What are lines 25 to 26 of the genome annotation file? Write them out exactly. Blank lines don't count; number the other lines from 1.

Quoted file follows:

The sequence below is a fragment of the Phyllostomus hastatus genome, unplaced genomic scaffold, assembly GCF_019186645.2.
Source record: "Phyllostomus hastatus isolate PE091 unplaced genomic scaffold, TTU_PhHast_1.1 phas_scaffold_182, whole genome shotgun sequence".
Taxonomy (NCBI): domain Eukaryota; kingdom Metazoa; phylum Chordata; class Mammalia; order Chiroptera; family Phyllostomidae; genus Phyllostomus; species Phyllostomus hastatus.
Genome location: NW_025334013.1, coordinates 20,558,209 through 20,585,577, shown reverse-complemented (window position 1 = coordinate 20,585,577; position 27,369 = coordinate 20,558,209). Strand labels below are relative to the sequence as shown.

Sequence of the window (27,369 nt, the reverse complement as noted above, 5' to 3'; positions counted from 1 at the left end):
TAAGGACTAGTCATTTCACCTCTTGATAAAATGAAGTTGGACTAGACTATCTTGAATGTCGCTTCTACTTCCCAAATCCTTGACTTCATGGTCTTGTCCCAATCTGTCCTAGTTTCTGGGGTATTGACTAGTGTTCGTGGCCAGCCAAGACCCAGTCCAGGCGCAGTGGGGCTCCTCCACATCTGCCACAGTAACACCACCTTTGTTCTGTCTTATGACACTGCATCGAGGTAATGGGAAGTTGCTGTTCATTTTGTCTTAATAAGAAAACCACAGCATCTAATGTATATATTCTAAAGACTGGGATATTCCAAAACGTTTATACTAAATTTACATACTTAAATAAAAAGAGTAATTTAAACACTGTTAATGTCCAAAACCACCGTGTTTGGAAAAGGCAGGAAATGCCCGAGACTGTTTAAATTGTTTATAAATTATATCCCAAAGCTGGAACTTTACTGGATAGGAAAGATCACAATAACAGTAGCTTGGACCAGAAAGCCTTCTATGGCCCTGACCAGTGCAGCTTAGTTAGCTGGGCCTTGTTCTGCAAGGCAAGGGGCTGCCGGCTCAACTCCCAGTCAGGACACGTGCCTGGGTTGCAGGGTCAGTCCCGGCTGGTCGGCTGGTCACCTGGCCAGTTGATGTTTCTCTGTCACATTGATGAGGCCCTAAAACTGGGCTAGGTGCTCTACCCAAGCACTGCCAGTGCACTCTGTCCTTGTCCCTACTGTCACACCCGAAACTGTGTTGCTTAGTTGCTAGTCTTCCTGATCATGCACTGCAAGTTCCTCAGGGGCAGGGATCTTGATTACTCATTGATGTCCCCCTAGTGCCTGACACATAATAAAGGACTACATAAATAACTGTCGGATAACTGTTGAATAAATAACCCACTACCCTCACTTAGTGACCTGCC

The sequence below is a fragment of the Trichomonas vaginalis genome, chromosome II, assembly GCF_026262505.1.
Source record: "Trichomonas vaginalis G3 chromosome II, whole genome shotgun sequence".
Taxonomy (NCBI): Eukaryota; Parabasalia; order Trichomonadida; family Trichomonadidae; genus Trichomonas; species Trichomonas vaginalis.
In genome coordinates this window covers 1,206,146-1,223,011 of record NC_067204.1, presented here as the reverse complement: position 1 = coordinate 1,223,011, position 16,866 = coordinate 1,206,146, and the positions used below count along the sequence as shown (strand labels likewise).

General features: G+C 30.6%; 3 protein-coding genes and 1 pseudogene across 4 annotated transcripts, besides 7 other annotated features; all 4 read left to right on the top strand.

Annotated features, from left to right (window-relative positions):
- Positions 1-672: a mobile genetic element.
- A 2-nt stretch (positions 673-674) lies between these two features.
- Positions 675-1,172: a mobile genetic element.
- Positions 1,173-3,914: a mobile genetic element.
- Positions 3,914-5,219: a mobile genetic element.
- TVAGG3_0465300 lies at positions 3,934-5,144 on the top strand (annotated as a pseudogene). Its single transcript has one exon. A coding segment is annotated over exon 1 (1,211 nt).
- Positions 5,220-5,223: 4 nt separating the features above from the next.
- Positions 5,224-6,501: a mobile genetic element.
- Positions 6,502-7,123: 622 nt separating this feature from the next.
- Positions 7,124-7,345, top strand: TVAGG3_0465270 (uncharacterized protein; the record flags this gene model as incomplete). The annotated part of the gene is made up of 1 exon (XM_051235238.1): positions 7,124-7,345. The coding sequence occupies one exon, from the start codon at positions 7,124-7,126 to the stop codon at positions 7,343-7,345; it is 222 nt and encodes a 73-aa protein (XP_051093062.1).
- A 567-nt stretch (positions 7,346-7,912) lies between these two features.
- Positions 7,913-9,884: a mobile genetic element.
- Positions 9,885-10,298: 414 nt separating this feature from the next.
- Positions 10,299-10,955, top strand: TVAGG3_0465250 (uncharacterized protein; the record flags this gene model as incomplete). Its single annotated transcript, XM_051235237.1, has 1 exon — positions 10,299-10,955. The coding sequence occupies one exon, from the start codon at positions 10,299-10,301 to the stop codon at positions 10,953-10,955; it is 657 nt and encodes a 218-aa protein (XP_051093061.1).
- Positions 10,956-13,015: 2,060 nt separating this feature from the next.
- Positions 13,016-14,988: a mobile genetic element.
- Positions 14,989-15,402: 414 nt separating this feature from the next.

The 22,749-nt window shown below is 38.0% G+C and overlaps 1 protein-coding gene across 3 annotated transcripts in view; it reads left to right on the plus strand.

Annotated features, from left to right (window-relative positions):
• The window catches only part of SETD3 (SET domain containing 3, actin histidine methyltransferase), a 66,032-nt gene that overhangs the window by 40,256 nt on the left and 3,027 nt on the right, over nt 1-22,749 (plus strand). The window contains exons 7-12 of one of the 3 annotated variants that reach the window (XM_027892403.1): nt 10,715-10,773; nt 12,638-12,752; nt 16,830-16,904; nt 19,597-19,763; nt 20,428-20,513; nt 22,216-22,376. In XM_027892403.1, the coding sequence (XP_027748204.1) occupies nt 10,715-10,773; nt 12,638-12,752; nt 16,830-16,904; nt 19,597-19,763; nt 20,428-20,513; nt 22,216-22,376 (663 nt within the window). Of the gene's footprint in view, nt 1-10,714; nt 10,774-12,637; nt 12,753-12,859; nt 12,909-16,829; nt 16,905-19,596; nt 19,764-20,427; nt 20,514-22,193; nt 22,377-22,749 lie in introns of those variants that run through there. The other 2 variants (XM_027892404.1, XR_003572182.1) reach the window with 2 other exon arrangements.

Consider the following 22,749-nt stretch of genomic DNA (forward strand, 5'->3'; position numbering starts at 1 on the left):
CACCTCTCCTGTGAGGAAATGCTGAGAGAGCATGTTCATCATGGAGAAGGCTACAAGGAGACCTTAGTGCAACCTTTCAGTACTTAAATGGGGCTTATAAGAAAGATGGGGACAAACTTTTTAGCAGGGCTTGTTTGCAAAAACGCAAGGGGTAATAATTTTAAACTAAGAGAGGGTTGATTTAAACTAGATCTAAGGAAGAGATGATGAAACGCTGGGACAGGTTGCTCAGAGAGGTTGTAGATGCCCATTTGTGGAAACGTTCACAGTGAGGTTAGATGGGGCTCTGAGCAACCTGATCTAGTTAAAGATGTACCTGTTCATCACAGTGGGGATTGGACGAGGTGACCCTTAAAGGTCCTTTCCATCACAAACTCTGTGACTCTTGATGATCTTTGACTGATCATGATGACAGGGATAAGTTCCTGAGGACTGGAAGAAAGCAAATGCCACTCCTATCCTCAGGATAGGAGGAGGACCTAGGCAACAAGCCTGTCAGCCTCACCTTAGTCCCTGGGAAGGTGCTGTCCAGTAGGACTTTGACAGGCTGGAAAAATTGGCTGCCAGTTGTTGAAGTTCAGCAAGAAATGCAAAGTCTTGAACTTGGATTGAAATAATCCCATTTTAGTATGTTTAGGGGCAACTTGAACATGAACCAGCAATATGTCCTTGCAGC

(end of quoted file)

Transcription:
- Positions 9,885-10,298: 414 nt separating this feature from the next.
- Positions 10,299-10,955, top strand: TVAGG3_0465250 (uncharacterized protein; the record flags this gene model as incomplete). Its single annotated transcript, XM_051235237.1, has 1 exon — positions 10,299-10,955. The coding sequence occupies one exon, from the start codon at positions 10,299-10,301 to the stop codon at positions 10,953-10,955; it is 657 nt and encodes a 218-aa protein (XP_051093061.1).